After graduating from Utah Valley University in 2013, marketing major and track athlete Akwasi Frimpong took to the business world to begin his professional career, leaving his athletic career behind. Though he had accomplished some great things for the UVU track and field team, Frimpong decided to see what he could accomplish in the professional world. Now, after three years away from sports, Frimpong has retaken the athlete mantle. Instead of running on a track, he’s now running on ice, as he attempts to become the first skeleton athlete to represent Ghana in the history of the winter Olympic Games.
Frimpong isn’t a complete stranger to winter sports. During his last year in college, he became a part of the Dutch national bobsled team, having grown up in the Netherlands. That experience lasted only a year before he was no longer involved with the team, but his coach during that time had a big impact on what he’s doing now.
“I got married and all that kind of stuff so I was really focusing on life and I was really debating if I wanted to go back into sports because my dream had always been to make it into the Olympics,” he said. “For two and a half to three years, I didn’t really do much with sports, but I always stayed in contact with my national bobsled coach and she always told me to get into skeleton. I talked to my wife about it a couple of times and she definitely motivated me to give it a try because she doesn’t want me to be 90 years old and still complaining.”
Frimpong’s journey as a skeleton athlete is just beginning. As far as actually sliding goes, he’s only been doing it for about a month. However, his background as a track athlete has put him on a bit of a fast track as a beginner skeleton athlete.
“A lot of the bobsled, and especially skeleton, recruits come from track and field. We have to do a 50-meter sprint before we hop on the sled, so that’s where races are won,” said Frimpong. “Once you become a good driver, it really depends how good you are at the start and being a fast starter definitely helps a lot for your time at the bottom. Sprinters definitely have a good advantage once they become good drivers.”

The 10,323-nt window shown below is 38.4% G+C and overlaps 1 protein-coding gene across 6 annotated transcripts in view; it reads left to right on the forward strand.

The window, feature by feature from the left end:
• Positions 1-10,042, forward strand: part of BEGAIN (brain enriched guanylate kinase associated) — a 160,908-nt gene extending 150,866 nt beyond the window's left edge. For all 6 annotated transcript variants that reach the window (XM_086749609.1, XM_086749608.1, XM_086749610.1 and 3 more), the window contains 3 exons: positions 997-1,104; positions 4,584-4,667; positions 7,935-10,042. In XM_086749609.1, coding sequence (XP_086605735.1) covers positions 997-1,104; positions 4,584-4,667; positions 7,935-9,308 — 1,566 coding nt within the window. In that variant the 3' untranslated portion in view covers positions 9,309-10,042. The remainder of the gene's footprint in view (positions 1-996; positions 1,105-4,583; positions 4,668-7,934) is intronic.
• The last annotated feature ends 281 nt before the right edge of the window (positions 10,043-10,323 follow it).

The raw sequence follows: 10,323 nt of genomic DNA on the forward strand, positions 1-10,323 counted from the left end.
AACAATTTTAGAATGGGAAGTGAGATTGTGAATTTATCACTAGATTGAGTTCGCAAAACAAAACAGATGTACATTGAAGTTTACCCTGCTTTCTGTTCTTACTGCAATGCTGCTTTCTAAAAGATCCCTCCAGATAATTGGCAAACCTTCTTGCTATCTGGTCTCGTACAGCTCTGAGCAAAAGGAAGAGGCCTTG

In his first international competition, Frimpong placed 25th out of 28 athletes.
“That doesn’t sound great, but in our sport for a beginner that’s pretty good,” he said. “It put Ghana on the map, and I think that was a great accomplishment. I’m definitely not the best out there yet, but it’s a sport where you can’t expect that right away. It takes a lot of time to learn how to steer a skeleton while you’re going 80 to 90 miles per hour without a wheel or anything to steer but you use just your shoulders and knees.”
Though there is a slim chance that he could qualify for the 2018 Olympics in PyeongChang, South Korea, the time span that it usually takes athletes to become proficient at an Olympic level in the skeleton event (six to eight years) has him looking more to the 2022 games in Beijing.
“I may have a chance in 2018, but I don’t talk about it much because I’m a competitive guy,” said Frimpong. “I want to be going against the big dogs, so that’s why the goal is 2022 so I have more time to get better.”
I grew up on a farm in Burley, Idaho, but I’ve always had an intense love of sports. I’m studying journalism in an attempt to turn my love into a career. I’m a huge Utah Jazz, Tennessee Titans, and San Jose Sharks fan. If it’s a sport, I’ll watch it.